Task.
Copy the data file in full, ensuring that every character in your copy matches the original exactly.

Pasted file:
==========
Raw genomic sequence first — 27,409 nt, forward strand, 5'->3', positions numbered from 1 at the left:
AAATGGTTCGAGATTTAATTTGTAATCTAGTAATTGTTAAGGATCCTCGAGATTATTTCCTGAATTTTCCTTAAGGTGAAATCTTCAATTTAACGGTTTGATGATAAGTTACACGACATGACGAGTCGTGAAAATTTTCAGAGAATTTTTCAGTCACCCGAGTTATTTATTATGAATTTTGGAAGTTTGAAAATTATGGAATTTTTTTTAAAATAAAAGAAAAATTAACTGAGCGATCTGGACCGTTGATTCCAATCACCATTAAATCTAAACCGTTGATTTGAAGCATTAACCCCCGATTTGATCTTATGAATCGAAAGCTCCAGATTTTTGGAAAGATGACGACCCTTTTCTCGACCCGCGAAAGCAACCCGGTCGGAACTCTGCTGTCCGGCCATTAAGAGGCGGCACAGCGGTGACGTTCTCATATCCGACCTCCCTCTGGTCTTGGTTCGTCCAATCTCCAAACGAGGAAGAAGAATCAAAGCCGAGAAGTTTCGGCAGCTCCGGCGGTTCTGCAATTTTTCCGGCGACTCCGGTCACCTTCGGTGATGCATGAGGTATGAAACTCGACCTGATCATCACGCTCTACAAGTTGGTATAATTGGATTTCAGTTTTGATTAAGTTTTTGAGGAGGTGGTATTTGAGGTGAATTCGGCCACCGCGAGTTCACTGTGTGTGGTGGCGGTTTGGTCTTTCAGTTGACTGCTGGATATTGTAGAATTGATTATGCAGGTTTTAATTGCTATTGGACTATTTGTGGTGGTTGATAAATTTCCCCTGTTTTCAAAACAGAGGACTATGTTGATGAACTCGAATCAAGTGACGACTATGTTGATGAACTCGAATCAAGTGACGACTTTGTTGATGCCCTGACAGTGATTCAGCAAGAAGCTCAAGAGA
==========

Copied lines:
Raw genomic sequence first — 27,409 nt, forward strand, 5'->3', positions numbered from 1 at the left:
AAATGGTTCGAGATTTAATTTGTAATCTAGTAATTGTTAAGGATCCTCGAGATTATTTCCTGAATTTTCCTTAAGGTGAAATCTTCAATTTAACGGTTTGATGATAAGTTACACGACATGACGAGTCGTGAAAATTTTCAGAGAATTTTTCAGTCACCCGAGTTATTTATTATGAATTTTGGAAGTTTGAAAATTATGGAATTTTTTTTAAAATAAAAGAAAAATTAACTGAGCGATCTGGACCGTTGATTCCAATCACCATTAAATCTAAACCGTTGATTTGAAGCATTAACCCCCGATTTGATCTTATGAATCGAAAGCTCCAGATTTTTGGAAAGATGACGACCCTTTTCTCGACCCGCGAAAGCAACCCGGTCGGAACTCTGCTGTCCGGCCATTAAGAGGCGGCACAGCGGTGACGTTCTCATATCCGACCTCCCTCTGGTCTTGGTTCGTCCAATCTCCAAACGAGGAAGAAGAATCAAAGCCGAGAAGTTTCGGCAGCTCCGGCGGTTCTGCAATTTTTCCGGCGACTCCGGTCACCTTCGGTGATGCATGAGGTATGAAACTCGACCTGATCATCACGCTCTACAAGTTGGTATAATTGGATTTCAGTTTTGATTAAGTTTTTGAGGAGGTGGTATTTGAGGTGAATTCGGCCACCGCGAGTTCACTGTGTGTGGTGGCGGTTTGGTCTTTCAGTTGACTGCTGGATATTGTAGAATTGATTATGCAGGTTTTAATTGCTATTGGACTATTTGTGGTGGTTGATAAATTTCCCCTGTTTTCAAAACAGAGGACTATGTTGATGAACTCGAATCAAGTGACGACTATGTTGATGAACTCGAATCAAGTGACGACTTTGTTGATGCCCTGACAGTGATTCAGCAAGAAGCTCAAGAGA